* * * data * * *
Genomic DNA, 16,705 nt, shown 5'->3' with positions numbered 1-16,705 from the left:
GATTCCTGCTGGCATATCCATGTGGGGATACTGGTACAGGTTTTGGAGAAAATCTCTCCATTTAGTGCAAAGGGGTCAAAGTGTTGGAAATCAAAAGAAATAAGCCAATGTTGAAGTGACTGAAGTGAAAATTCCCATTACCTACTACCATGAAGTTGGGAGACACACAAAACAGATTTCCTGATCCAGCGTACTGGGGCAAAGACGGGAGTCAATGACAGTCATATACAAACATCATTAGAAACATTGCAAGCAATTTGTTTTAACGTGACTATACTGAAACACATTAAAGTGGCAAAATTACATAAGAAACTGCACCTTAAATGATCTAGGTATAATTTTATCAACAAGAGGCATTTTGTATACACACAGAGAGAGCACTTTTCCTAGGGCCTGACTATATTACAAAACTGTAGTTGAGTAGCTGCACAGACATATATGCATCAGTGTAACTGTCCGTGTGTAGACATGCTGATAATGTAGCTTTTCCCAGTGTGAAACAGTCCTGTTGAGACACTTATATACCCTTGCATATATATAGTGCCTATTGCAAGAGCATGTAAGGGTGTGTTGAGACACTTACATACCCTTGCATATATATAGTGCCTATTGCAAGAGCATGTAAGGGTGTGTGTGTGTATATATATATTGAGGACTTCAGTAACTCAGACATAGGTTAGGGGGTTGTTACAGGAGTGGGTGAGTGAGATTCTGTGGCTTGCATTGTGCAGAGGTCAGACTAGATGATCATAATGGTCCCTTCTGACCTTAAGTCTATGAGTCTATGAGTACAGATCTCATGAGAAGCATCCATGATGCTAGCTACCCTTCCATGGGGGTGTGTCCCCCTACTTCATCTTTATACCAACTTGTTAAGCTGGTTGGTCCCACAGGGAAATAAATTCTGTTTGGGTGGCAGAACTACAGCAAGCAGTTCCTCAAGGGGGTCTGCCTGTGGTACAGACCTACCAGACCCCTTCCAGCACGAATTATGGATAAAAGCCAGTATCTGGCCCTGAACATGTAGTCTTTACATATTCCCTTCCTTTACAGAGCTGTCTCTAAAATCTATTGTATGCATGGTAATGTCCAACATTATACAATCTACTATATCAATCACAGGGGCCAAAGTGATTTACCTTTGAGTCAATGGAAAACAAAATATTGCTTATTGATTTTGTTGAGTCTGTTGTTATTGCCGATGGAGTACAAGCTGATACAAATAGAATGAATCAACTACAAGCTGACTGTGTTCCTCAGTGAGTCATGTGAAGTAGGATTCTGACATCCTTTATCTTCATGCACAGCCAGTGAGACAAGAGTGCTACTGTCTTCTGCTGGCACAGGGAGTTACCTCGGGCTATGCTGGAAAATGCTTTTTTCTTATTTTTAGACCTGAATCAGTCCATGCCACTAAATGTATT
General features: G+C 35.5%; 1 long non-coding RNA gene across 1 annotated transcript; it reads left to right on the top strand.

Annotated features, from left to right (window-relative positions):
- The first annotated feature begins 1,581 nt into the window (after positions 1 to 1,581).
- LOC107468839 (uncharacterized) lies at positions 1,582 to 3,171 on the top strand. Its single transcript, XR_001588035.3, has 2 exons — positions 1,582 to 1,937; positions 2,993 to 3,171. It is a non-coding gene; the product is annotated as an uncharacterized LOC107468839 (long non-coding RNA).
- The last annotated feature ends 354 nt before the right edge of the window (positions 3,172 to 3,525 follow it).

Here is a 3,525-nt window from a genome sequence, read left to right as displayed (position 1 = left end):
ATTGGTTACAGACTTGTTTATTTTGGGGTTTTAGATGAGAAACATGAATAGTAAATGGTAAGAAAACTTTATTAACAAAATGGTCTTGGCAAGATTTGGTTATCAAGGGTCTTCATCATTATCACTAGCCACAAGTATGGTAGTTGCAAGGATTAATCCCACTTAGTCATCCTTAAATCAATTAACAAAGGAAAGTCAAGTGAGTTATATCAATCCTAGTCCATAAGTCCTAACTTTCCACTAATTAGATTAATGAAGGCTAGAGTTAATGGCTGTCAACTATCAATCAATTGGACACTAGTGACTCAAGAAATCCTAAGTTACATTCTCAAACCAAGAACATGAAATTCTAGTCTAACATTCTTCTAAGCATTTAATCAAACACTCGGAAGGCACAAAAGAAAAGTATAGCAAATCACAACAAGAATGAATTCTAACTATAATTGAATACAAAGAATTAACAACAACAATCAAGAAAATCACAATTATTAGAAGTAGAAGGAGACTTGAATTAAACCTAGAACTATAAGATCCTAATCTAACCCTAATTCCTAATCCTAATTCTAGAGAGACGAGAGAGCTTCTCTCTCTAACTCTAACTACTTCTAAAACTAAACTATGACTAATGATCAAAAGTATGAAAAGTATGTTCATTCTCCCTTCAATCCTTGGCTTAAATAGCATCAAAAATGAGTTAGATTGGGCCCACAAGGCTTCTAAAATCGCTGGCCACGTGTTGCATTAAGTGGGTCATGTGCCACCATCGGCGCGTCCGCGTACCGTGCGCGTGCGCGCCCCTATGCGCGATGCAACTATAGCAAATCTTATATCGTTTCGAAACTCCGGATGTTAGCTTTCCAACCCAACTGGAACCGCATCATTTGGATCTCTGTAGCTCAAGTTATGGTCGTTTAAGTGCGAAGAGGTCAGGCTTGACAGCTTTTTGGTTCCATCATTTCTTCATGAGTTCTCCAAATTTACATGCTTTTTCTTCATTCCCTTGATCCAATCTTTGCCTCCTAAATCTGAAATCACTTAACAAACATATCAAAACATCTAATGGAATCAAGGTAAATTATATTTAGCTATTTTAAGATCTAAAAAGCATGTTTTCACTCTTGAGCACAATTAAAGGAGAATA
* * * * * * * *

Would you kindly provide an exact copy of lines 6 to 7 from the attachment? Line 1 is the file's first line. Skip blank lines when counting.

- LOC107468839 (uncharacterized) lies at positions 1,582 to 3,171 on the top strand. Its single transcript, XR_001588035.3, has 2 exons — positions 1,582 to 1,937; positions 2,993 to 3,171. It is a non-coding gene; the product is annotated as an uncharacterized LOC107468839 (long non-coding RNA).
- The last annotated feature ends 354 nt before the right edge of the window (positions 3,172 to 3,525 follow it).